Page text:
Typical examples of German and Austrian Notgeld from 1918 -20's


German 1918 - Stadt Rothenburg 50 Pfennig Kreigsgeld.



(Uniface) German 1923 -5 - Stadt Krumbach and the Gerwerbe und Landwirtschafts (agricultural) Bank issue - 500,000 Mark Gutschein.


Austria - various districts - Heller value Gutschein.


NOTGELD.COM - http://www.notgeld.com/

As mentioned, this informative English-based site was suggested to me recently. I have since looked at the site and contacted the author on several occasions and I consider that it may be of interest to others. Many features are available for viewing but, please, bear in mind that it is private and copyrighted site - and the author's time is also private, and of value, and shouldn't be wasted on too much trivia.

I have passed this link on to readers, subject to my normal disclaimers.





'NUMISNET WORLD' July 2007 - December 2009

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'NUMISNET WORLD' July 2010 - to date.


Issue 7. July 2010:-  http://www.vision.net.au/~pwood/july10.htm

Celebrating a Life - The late Audie Leon Murphy -  a genuine U.S. war hero, and a fine actor from Texas, who battled to survive during the peace.

Blast from the Past - A re-play of the Dalton Gang's raid on Coffeyville, Kansas - and the bloody results when things went dreadfully wrong!.

A Smoking Pipe Style Connects to Coins - Jerry Adams gives us a brief reminder that all sorts of things can relate back to our hobby. This time an unusual pipe style tags us to 'Oom Paul' Kruger - the Boer guerrilla fighter who became president of South Africa.


Issue 8. August 2010:-  http://www.vision.net.au/~pwood/aug10.htm

Reconciliation - Lalla Rookh 'The Last of her Race'. -  For some years, Truganini - or Lalla Rookh as she was also known - was believed to be the last member of her race of Tasmanian Aboriginals. Her sad death at age 73 or thereabouts - and the sordid aftermath - has since been redressed by the people of this state and the descendants of her people. A prestigious medallion was struck in 1976, by the Pobjoy Mint for the Tasmanian Numismatic Society, that commemorated the ceremony of cleansing, the subsequent cremation of her bones, and, finally, the symbolic scattering of her ashes in the area where she lived as a young woman. In the current surge towards reconciliation, it is appropriate we also remember those who didn't live to see the dream fulfilled.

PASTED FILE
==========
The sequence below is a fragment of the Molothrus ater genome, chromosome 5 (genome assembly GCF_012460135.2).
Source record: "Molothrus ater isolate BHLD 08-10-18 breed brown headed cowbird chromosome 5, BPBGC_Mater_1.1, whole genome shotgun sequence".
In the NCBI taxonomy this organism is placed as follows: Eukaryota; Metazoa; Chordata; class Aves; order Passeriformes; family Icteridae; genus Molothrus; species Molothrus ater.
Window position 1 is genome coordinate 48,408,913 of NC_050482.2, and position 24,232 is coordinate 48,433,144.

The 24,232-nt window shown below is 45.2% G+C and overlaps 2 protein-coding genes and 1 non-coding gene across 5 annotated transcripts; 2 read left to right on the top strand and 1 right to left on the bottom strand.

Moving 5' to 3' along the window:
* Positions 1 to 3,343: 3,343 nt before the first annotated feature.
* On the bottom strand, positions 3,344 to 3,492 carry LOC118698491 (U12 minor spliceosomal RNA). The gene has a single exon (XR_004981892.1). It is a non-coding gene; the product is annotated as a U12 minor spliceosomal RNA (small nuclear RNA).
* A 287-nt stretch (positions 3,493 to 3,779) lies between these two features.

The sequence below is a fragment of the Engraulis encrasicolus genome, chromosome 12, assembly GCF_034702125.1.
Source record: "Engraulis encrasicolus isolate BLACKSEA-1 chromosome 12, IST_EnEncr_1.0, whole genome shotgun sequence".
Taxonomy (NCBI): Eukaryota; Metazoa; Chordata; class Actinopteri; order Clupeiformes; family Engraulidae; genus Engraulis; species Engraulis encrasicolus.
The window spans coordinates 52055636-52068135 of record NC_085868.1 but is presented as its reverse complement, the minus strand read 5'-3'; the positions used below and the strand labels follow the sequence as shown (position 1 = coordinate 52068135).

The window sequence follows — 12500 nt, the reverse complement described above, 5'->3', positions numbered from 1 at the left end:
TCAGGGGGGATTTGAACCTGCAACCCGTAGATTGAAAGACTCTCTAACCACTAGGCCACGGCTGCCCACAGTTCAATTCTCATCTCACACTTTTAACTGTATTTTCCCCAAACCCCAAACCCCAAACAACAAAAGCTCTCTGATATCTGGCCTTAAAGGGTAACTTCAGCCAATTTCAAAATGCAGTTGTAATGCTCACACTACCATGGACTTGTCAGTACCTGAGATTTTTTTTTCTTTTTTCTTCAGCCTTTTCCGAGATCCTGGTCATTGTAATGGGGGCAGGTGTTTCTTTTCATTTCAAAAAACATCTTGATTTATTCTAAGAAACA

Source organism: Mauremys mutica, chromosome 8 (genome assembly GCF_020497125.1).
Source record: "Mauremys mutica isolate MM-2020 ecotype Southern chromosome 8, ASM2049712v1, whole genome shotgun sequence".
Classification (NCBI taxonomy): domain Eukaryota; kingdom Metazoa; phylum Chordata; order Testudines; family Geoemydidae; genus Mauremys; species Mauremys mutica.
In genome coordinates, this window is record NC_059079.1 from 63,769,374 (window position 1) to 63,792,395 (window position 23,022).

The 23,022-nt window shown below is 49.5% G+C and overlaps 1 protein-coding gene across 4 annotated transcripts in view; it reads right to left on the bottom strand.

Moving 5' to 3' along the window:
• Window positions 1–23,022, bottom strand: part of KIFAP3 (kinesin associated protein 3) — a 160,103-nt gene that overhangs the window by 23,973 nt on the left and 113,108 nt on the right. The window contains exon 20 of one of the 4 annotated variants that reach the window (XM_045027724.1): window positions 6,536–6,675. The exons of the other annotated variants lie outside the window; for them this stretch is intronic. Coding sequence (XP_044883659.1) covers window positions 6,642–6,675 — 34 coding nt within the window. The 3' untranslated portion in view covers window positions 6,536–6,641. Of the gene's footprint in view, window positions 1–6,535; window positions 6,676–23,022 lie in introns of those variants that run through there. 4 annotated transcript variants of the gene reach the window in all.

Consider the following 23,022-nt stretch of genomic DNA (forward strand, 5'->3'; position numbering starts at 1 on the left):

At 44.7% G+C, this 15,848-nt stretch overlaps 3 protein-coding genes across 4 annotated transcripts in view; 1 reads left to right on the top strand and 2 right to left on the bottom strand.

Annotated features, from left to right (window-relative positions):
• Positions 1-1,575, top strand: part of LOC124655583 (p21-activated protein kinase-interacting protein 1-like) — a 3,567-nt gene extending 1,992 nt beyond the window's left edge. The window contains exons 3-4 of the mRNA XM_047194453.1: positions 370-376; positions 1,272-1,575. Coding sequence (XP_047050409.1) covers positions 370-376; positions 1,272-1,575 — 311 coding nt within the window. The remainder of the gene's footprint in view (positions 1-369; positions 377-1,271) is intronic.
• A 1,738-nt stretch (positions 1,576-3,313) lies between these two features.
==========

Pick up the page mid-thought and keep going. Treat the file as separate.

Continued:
The Royal Bank of Avram -  A brief email visit by HRH Prince John, the Duke of Avram, was sufficient for me to brush off the Ducals once more and catch up on the latest news of our Tasmanian based iconic non-recognised - (except by the prestigious Krause Publications 'Unusual World Coins') - Duchy .

Grading Tokens and other Exonumia - The recent spate of dealers who are grading tokens as if they were coins is fraught with possibilities of danger for newcomers to this section of the hobby. It is establishing a faux pricing system - that will not hold water across the huge variety of stuff that is available

Experienced collectors, of this sort of exonumia, accept that the materials and processes used to make the majority of tokens etc. are not as strict as officially minted products and therefore it needs to be realized that it's a 'horses for courses' situation - and that comparisons with peer products is the only true way to come to a consensus about 'grading'.

R.I.P. - A Great Lady has Passed! - The widow of Audie Murphy, Pam Murphy, died in April of this year aged 90.  In her own humble, but uncommon, way  she was as much a hero to some veterans as her late husband was.  Sometimes we tend to overlook lives like Pam Murphy's - but let this belated press notice dated 16th April 2010, by Dennis McCarthy of the Los Angeles Times,  be a small reminder of a lady who rose above her own problems to offer a smile and helping hand to those veterans she made 'her own'!


Issue 9. September 2010:-

Determining the Value of British Small Change! - check those back of those old drawers - you may have a small fortune amongst that  loose change.

Chinese Cash - In Passing - Between 1644 and 1911, the Ch'ing dynasty flourished in China and many of the older cast Brass Cash coins from the late 1600's and 1700's came to Australia with the thousands of Chinese miners who used them in Chinese camps and enclaves in preference to Western money. Some of these coins became lost, and were only rediscovered years later, where once these industrious miners once worked..

'Made Flat to Stack!' -  Every collector loves to reminisce at times as we pick up an old album or folder with products of - the not so far back - days of yesteryear. Three score years - and a few more than ten -  ago - I first realized that money was great stuff to have access to. The latest trip down memory lane is designed to educated the newcomers in our numismatic family about the sort of stuff that was around when I was not quite so old - and the memories surrounding it were not so poignant.

Domingo Sarmiento - Argentinian Statesman & President - Being born poor and exiled on several occasions didn't stop this boy from becoming Argentina's 7th President and being known as the 'Teacher of Latin America'.

Notgeld - Gutschein - Emergency money - A new site - NOTGELD.COM -  is interesting, and gives us another peek at this fascinating subject.